Sunday, June 20, 2010

Case o' The Week: Graber and Waiver - Laurienti and 10b-5

In a new rule for white collar defense, Judge Graber (left) holds that brokers can be criminally liable for failure to disclose commissions - if they owe a fiduciary duty to their clients. United States v. Laurienti,__ F.3d __, 2010 WL 2266986 (9th Cir. June 16, 2010), decision available here.

Before you write-off Laurienti as irrelevant to indigent defense, note that a PD had part of this case, and that the decision is thick with holdings that apply outside of the white collar context.

Decision by Judge Graber. Hard-fought case by, among others, SF appellate attorney Dennis Riordan, CD Cal AFPD Jonathan Libby, and Oakland appellate attorney Karen Landau.

Facts: Laurienti and his co-defendants were senior brokers in a firm charged with having a “pump and dump” scheme – pushing select “house” stocks on clients and getting secret “bonus” commissions for the sales. Id. at *1. They were charged with, among other things, securities fraud conspiracy under the conspiracy statute (§ 371) and securities violations (including 17 CFR § 240.10b-5).

A key legal theory was that the brokers failed to disclose these bonus commissions. Id. at *4-*5. Although the government asked for one, the trial court rejected an instruction requiring the jury to find the brokers owed their clients a fiduciary duty. Id. at *11. All were convicted at trial.

Issue(s): “[W]hether, and (if so) in what circumstances, a broker’s failure to disclose bonus commissions can give rise to criminal liability.” Id. at *5.

Held: “[W]hen a relationship of trust and confidence exists between a broker and client, a broker must disclose all facts material to that relationship.” Id. at *7 (emphasis added). . . [W]e reject Defendant’s argument that a broker never has a duty to disclose bonus commissions.” Id.

Of Note: This is a long, dense, and complex decision with many holdings important to indigent defense beyond the core 10b-5, white collar analysis. Here’s one of concern – the central holding of the case, on 10b-5 liability, is probably irrelevant because a defendant can conspire to commit securities fraud even if the underlying act isn’t a crime. Id. at *4-*5 (“In short, even if the failure to disclose was perfectly legal in all circumstances, the government still met its burden to establish a conspiracy.”) It is a troubling and expansive theory of criminal liability, reminiscent of a similar holding in the recent United States v. Judy Green decision. See blog here.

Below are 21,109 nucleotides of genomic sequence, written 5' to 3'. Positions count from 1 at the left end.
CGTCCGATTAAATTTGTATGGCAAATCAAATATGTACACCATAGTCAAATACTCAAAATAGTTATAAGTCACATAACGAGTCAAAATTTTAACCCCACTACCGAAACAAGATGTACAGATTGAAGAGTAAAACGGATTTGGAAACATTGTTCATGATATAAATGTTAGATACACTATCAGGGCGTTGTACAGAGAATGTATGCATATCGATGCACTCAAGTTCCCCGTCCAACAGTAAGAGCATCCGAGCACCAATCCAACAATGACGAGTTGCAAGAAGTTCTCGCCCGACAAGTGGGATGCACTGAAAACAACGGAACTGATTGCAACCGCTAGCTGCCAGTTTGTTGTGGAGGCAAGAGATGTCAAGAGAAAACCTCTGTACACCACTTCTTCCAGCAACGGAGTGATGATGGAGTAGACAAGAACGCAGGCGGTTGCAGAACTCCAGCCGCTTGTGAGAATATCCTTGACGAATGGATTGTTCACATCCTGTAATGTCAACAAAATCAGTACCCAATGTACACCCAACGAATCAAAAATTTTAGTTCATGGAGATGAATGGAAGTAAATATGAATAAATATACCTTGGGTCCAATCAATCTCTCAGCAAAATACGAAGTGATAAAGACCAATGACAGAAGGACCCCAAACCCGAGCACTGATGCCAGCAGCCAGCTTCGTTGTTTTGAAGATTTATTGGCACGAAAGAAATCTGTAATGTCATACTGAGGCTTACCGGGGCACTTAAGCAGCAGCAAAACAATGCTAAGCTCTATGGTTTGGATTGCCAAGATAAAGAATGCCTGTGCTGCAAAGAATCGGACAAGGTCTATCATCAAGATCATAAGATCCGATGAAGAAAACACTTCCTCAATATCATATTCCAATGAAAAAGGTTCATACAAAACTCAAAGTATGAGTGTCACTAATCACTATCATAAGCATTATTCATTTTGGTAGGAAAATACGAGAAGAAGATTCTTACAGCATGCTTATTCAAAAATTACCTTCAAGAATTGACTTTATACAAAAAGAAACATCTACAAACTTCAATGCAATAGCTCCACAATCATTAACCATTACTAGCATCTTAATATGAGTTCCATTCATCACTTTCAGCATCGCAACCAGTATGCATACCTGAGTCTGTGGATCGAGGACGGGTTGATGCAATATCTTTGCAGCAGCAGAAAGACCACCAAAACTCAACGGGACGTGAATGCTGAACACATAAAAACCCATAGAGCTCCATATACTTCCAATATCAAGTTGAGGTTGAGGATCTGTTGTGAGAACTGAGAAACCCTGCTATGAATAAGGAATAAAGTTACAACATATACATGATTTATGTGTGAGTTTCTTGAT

Another unwelcome holding is that the government can use “guilt-assuming hypotheticals” when asking questions of its own fact witnesses. Id. at *16. On a brighter note, the Court found the district court erred by limiting the testimony of a defense securities expert. Id. at *15 - *16 (though, sadly, it was harmless error).

How to Use: Because there was no instruction requiring the jury find a fiduciary relationship for these defendants, there was error in this trial. A big question for the Ninth was how to review this error – was it waived by the defense, given Laurienti’s opposition to the government’s proposed “fiduciary” instruction? Id. at *11-*12. Judge Graber concludes that the legal issue was waived by Laurienti and – of greater interest – found it was waived by other the defendants as well. Why? Because, in a familiar practice, the trial judge had held that an objection raised by one defendant would be deemed to have been raised by all. Id. at *12. Judge Graber explained that the co-defendants’ silence, in the context of Laurienti’s fight about the jury instructions, could constitute waiver of the legal argument. Id.

It is a worrisome holding for multiple defendant cases, and a reminder to keep a sharp eye out for legal arguments or objections raised by co-counsel that can be imputed against you on appeal (even if you remain silent).

For Further Reading: Quon? Gone. The Ninth Circuit, dragging the nation into the 21st century, gave us the great Quon decision on the Fourth Amendment search of a text pager. 529 F.3d 892 (9th Cir. 2008).

But, what the Ninth giveth, the Supremes taketh away. Ontario v. Quon, 2010 WL 2400087 (June 17, 2010).

In Quon, SCOTUS dodged the Fourth Amendment issues presented by new technologies. It issued a narrow holding that in the context of a workplace search, the review of the texts was not an unreasonable Fourth Amendment search. Id. at *14.

What does Quon mean for the future of the recent jewel of the Ninth’s Fourth Amendment law, Comprehensive Drug Testing? Justice Scalia, for one, seems ready to tackle the case: “Applying the Fourth Amendment to new technologies may sometimes be difficult, but when it is necessary to decide a case we have no choice . . . The-times-they-are-a-changin' is a feeble excuse for disregard of duty.." Id. at *15 (Scalia, J. concurring).

Image of the Hon. Susan Graber from

Steven Kalar, Senior Litigator N.D. Cal. FPD. Website at


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